Over the past two years, I’ve typed nearly every word I’ve written while traveling on the iPad Pro’s Smart Keyboard Folio. For more on why, you can see my iPad Pro review here.
For the purposes of this look at the new Magic Keyboard, though, you should probably just know two things about the old Keyboard Folio:
- It was reliable, incredibly durable and never once failed me.
- It kind of stunk in every other way.
The Keyboard Folio’s plastic coated surface made it impervious to spills, but it also made the keys much less responsive. It rendered them unable to give your fingers the feedback necessary to confirm that a key had been struck, leading me to adopt a technique where I just hit every key with maximum strength at all times.
The new Magic Keyboard is as different from that device as the new MacBook Pro keyboards are from the low profile ones that dominated headlines over the last couple of years. It’s a huge jump forward in usability for the iPad Pro — and for last year’s model, too.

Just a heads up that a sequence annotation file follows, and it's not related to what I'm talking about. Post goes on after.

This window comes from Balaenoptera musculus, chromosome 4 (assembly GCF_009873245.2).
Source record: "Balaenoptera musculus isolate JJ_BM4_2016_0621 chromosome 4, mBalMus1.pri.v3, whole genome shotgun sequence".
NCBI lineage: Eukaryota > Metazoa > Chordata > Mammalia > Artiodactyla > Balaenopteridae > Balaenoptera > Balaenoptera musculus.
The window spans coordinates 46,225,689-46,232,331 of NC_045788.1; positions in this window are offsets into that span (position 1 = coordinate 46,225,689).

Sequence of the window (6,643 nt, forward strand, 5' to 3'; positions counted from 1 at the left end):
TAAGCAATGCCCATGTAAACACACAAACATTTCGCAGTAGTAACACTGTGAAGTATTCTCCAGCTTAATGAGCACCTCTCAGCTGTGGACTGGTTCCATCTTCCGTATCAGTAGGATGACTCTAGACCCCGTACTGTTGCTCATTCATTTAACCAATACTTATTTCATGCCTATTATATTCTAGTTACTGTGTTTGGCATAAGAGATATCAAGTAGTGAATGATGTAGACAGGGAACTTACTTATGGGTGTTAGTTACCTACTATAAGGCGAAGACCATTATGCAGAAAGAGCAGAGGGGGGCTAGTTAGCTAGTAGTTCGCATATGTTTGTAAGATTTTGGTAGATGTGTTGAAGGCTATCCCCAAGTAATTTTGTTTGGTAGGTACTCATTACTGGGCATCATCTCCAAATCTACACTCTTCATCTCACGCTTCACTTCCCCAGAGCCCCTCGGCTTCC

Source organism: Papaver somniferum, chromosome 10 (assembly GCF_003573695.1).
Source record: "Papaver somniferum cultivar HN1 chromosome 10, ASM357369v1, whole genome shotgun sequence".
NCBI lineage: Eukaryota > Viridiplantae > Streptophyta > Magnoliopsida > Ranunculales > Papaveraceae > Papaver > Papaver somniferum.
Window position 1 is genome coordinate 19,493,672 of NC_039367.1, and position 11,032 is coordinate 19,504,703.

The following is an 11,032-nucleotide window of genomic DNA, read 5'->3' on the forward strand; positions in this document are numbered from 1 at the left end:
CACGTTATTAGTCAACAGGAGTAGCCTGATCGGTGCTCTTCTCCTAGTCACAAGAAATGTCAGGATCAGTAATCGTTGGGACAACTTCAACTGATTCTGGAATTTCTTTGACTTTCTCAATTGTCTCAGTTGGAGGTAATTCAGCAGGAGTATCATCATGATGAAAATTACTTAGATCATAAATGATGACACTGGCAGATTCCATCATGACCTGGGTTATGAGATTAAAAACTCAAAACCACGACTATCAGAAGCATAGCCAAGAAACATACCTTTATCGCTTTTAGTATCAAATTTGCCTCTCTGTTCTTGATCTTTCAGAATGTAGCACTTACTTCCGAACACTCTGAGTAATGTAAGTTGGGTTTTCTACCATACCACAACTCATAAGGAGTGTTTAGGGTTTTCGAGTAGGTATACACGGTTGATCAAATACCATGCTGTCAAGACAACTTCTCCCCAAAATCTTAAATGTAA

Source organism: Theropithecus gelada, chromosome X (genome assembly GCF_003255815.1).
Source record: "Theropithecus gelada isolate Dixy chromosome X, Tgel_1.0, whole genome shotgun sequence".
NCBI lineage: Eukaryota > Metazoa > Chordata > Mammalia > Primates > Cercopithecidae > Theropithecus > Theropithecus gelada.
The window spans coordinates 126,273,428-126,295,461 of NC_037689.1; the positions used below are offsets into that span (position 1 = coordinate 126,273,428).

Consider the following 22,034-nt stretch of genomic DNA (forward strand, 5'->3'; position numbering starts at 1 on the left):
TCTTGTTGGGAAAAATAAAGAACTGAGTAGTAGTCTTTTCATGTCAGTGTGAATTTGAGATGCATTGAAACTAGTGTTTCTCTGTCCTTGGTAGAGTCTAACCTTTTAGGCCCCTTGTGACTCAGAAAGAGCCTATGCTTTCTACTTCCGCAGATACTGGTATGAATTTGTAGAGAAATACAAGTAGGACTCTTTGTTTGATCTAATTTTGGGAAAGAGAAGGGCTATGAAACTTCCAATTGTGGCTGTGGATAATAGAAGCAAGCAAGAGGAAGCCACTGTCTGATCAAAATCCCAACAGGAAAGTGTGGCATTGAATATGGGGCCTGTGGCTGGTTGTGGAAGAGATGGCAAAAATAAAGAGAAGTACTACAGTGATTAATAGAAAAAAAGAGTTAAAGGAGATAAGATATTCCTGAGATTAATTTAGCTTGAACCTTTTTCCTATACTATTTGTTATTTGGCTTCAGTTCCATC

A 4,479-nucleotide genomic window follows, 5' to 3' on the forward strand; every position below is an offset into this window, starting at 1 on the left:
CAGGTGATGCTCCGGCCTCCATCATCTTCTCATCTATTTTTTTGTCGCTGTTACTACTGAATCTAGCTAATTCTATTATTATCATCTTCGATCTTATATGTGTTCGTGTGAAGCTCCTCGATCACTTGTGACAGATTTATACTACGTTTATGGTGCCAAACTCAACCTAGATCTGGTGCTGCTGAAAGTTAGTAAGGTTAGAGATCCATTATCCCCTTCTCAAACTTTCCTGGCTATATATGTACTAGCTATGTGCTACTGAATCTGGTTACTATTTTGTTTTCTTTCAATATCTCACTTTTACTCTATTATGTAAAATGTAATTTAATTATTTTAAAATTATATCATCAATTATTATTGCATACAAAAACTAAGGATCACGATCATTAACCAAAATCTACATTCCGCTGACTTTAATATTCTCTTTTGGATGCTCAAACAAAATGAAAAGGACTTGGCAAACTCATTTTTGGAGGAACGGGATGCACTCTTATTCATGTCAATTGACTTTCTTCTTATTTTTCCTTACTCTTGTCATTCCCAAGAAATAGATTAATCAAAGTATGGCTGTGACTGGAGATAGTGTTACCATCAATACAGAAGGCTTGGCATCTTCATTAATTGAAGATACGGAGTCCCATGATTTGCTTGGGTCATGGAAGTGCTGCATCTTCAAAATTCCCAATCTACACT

I am very relieved I don’t have to slam my fingers onto the plastic keyboard anymore. Over long and fast typing sessions I could feel a numbness that would begin to radiate from the tips of my fingers a bit. An enervation of sorts. It wasn’t precisely painful, but it was noticeable.
The Magic Keyboard offers a lovely, backlit deck that holds its own against the 16” MacBook Pro and the new MacBook Air for best portable keyboards. The key travel is excellent — in between the two laptops in my opinion — and the feel is tight, responsive and precise. This is a first class typing experience, full stop.